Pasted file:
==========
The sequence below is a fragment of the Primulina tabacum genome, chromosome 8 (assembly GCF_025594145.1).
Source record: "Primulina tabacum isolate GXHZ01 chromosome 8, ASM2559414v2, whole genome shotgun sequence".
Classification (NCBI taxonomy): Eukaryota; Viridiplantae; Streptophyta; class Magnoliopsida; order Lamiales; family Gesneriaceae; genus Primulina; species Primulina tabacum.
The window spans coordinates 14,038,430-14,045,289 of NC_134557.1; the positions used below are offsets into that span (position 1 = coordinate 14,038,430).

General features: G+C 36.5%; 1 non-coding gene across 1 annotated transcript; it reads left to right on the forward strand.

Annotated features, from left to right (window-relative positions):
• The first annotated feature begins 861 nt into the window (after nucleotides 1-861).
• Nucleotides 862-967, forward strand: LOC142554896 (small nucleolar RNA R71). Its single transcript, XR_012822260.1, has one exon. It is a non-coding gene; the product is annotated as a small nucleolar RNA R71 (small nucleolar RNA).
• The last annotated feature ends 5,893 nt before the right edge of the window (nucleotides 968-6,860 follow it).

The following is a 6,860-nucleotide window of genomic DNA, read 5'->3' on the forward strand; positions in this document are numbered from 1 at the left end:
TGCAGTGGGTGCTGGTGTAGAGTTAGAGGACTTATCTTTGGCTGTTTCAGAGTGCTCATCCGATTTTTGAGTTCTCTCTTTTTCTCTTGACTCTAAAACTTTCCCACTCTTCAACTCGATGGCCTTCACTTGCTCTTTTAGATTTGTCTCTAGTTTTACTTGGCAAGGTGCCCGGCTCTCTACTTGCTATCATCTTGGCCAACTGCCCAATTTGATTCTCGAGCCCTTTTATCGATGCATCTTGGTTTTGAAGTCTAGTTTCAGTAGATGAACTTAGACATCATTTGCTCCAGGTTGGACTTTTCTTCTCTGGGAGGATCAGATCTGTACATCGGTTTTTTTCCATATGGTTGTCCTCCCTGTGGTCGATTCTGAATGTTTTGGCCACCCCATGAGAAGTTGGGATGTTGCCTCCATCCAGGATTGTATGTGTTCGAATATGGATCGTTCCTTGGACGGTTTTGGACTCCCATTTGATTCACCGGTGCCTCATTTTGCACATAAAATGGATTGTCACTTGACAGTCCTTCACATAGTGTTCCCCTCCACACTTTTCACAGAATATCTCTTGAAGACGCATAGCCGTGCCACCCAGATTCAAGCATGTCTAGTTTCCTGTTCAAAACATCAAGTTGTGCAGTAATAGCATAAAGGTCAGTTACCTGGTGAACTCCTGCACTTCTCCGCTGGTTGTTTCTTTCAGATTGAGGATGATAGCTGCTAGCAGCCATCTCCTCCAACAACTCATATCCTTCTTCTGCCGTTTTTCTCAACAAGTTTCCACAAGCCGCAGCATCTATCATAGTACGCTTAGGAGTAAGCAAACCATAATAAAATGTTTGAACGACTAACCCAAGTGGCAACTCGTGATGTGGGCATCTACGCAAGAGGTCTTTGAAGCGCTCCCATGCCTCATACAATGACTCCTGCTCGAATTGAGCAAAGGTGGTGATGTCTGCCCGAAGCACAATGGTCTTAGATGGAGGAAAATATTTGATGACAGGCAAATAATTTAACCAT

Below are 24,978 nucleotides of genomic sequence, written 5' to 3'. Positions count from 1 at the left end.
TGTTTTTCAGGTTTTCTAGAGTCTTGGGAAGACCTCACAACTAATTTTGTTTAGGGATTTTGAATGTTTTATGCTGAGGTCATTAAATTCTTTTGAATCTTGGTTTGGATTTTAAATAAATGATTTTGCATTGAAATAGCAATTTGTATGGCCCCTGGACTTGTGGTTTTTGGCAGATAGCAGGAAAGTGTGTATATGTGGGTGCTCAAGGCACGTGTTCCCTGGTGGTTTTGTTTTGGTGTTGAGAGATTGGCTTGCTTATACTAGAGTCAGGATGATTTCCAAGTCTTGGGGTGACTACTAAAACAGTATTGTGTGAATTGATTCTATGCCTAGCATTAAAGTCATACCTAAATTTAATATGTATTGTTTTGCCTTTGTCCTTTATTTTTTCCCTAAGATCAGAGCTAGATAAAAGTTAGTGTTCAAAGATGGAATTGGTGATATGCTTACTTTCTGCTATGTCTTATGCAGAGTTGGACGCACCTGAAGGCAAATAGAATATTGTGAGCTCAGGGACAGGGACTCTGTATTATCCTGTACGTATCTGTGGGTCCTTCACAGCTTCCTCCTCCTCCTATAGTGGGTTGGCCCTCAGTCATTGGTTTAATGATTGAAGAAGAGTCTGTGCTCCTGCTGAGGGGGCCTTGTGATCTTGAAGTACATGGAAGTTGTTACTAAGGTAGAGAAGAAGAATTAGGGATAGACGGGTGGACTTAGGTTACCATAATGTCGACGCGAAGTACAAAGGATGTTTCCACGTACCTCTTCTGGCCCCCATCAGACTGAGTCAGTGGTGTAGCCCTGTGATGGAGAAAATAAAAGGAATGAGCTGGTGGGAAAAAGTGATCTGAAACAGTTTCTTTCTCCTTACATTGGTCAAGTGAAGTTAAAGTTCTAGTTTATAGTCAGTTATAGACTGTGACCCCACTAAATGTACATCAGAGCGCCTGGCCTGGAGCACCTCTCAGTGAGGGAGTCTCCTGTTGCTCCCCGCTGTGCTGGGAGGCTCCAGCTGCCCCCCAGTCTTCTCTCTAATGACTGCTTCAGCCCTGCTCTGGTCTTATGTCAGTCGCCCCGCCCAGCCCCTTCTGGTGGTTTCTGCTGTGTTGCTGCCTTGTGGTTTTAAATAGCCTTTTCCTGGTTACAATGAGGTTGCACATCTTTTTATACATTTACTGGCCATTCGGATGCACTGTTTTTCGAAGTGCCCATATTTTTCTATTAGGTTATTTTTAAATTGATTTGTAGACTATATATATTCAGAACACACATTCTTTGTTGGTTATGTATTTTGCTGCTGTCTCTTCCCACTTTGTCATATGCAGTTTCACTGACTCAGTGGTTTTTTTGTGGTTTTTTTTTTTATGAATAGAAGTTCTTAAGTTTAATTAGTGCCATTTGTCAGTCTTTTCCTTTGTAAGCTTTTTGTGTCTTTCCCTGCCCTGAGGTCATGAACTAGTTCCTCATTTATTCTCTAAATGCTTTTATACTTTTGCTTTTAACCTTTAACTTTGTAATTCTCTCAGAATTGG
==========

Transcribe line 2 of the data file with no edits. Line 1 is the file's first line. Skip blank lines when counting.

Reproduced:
Source record: "Primulina tabacum isolate GXHZ01 chromosome 8, ASM2559414v2, whole genome shotgun sequence".